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learn more about: Equity Health and Wellness Nutrition Science Youth Development
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NOV
18

IN THE FIELD
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Are you feeding children afterschool? We want to hear from you!

By Erik Peterson

Close to 16 million children live in a food-insecure household, where they are without consistent access to food. Afterschool programs can—and do—play an important role in promoting healthy lifestyles for youth, in part by proving a nutritious snack or meal in the afternoon. The Afterschool Alliance is seeking to learn more about the state of afterschool meals through an online survey.

We need your help to better understand the landscape around providing meals after school. Complete a brief survey by Monday, Nov. 24—which is a follow up survey to one conducted two years ago—and you can help us identify how providing afterschool snacks and meals has changed over time, and what barriers programs face to provide afterschool snacks and meals. The survey should only take eight minutes to complete.

Check out our Afterschool Meals web page for more information on afterschool meals, nutrition education and physical activity in an afterschool setting.

Complete survey here

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learn more about: Equity Health and Wellness Nutrition Community Partners
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NOV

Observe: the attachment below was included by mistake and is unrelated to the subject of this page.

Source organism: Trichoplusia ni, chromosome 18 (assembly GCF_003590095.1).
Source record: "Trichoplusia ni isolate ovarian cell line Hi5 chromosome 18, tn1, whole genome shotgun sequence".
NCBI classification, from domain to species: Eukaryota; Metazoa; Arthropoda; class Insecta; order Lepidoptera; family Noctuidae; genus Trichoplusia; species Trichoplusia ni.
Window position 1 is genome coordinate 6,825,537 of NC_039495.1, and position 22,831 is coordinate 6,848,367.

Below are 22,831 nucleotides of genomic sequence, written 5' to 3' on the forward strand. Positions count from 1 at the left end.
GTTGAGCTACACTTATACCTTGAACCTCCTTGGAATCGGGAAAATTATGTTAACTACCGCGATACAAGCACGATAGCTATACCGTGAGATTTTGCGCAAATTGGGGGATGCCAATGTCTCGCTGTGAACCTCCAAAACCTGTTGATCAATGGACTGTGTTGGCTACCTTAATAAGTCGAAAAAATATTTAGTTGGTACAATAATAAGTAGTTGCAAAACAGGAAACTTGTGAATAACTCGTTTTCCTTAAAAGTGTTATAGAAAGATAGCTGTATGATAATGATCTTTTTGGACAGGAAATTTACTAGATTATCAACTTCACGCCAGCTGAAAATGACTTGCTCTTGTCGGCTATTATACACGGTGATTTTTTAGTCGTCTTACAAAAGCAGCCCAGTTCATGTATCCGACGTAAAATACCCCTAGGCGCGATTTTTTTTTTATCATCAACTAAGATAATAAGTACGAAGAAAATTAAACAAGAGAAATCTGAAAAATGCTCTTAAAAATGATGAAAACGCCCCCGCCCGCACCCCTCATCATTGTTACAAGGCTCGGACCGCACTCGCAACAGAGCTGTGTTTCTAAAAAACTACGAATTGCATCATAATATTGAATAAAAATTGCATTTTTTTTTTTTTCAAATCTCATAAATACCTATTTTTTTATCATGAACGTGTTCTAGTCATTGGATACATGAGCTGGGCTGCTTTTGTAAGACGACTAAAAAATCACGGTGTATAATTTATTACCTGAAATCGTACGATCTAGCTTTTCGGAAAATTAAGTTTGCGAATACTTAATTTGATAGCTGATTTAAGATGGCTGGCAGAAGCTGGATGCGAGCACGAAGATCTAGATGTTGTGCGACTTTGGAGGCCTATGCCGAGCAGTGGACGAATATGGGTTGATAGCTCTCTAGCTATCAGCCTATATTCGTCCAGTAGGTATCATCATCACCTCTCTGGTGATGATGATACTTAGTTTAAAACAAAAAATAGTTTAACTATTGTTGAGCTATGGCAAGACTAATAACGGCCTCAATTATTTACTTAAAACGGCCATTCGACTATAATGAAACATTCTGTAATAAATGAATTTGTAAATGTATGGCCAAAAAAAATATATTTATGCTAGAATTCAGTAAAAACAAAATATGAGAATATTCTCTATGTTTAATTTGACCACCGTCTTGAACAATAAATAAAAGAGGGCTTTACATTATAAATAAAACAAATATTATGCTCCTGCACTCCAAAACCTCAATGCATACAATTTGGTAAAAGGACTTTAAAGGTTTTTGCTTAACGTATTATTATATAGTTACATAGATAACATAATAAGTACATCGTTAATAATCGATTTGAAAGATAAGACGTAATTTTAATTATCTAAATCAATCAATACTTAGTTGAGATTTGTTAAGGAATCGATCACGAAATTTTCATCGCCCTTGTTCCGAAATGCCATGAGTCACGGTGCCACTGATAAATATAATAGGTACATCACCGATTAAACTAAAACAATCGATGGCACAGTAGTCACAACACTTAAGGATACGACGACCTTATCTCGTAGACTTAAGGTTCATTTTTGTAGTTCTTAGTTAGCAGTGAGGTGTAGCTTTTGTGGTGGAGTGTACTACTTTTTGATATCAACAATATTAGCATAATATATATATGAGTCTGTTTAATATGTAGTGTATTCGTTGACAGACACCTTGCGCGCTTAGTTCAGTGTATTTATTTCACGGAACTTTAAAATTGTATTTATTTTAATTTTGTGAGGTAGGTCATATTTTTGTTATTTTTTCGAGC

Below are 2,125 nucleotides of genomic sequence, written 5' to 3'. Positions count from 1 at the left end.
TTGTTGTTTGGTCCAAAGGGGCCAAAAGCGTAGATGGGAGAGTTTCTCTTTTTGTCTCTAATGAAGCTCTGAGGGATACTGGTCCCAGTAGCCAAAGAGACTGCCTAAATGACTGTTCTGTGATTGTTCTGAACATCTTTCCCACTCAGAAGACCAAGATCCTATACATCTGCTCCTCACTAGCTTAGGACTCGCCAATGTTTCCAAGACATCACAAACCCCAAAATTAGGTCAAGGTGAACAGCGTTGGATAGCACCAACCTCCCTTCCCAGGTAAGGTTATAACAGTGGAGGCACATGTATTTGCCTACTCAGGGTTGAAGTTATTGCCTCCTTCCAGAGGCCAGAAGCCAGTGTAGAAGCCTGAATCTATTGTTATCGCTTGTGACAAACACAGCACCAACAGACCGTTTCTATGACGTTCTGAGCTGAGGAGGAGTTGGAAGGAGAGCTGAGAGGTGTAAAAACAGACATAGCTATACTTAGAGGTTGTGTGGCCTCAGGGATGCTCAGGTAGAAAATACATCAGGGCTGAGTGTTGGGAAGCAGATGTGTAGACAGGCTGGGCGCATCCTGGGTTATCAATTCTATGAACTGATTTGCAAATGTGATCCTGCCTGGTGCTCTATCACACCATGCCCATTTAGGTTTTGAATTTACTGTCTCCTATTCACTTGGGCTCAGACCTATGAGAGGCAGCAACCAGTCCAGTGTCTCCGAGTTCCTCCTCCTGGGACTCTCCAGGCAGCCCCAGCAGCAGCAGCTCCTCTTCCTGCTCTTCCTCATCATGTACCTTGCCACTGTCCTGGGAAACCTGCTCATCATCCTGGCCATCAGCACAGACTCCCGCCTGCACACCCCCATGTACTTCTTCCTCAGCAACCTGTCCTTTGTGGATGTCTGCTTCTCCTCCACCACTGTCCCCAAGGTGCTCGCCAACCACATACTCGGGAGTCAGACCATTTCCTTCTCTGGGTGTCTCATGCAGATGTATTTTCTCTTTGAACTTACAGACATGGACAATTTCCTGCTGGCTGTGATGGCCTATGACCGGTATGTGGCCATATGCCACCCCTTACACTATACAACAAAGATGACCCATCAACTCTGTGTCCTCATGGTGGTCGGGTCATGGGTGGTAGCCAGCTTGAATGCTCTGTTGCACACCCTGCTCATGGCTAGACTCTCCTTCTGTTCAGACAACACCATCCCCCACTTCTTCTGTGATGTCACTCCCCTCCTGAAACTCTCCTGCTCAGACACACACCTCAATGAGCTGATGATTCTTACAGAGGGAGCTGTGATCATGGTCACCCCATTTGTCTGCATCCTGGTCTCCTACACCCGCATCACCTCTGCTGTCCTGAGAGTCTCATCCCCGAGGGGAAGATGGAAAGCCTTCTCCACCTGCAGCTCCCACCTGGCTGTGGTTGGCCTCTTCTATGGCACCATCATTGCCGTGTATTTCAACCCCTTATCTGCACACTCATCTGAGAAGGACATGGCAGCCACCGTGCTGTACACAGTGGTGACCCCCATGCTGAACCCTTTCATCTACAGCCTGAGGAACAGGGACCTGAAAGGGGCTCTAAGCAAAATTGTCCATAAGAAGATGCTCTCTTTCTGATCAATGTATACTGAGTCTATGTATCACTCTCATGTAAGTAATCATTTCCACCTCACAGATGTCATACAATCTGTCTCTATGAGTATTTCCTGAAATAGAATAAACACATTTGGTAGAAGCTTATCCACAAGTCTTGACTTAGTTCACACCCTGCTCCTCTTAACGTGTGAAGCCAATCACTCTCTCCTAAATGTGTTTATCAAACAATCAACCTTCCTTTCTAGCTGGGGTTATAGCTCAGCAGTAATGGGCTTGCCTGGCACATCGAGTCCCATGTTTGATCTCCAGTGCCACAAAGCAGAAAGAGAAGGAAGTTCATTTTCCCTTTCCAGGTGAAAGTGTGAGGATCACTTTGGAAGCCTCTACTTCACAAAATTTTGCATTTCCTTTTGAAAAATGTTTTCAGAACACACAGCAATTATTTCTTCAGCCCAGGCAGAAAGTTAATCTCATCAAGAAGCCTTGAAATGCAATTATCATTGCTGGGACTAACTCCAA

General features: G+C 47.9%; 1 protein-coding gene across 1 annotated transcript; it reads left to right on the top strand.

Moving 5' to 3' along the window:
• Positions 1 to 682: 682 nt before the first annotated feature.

5

NEWS ROUNDUP
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Weekly Media Roundup --November 5, 2014

By Luci Manning

CV CyberPatriots Test Skills Against Hundreds in Nation (The Spokesman-Review, Washington)
Central Valley High School students are learning to close computer network gaps that can allow hackers to sneak in thanks to the school’s CyberPatriots afterschool program focused on cyber security. CyberPatriot was created by the Air Force Association to encourage students to consider careers in cyber security and STEM (science, technology, engineering and mathematics) fields. 17-year-old Riley Madrian wasn’t sure if she’d like it. Now, she’s hooked. “It’s like trapping someone who is super sneaky. It’s relevant,” Madrian told The Spokesman-Review. “It’s like what should be happening at Target and Home Depot to protect people from their identity being stolen.” Madrian had planned on a college major in music performance, but now she’s considering adding some computer science.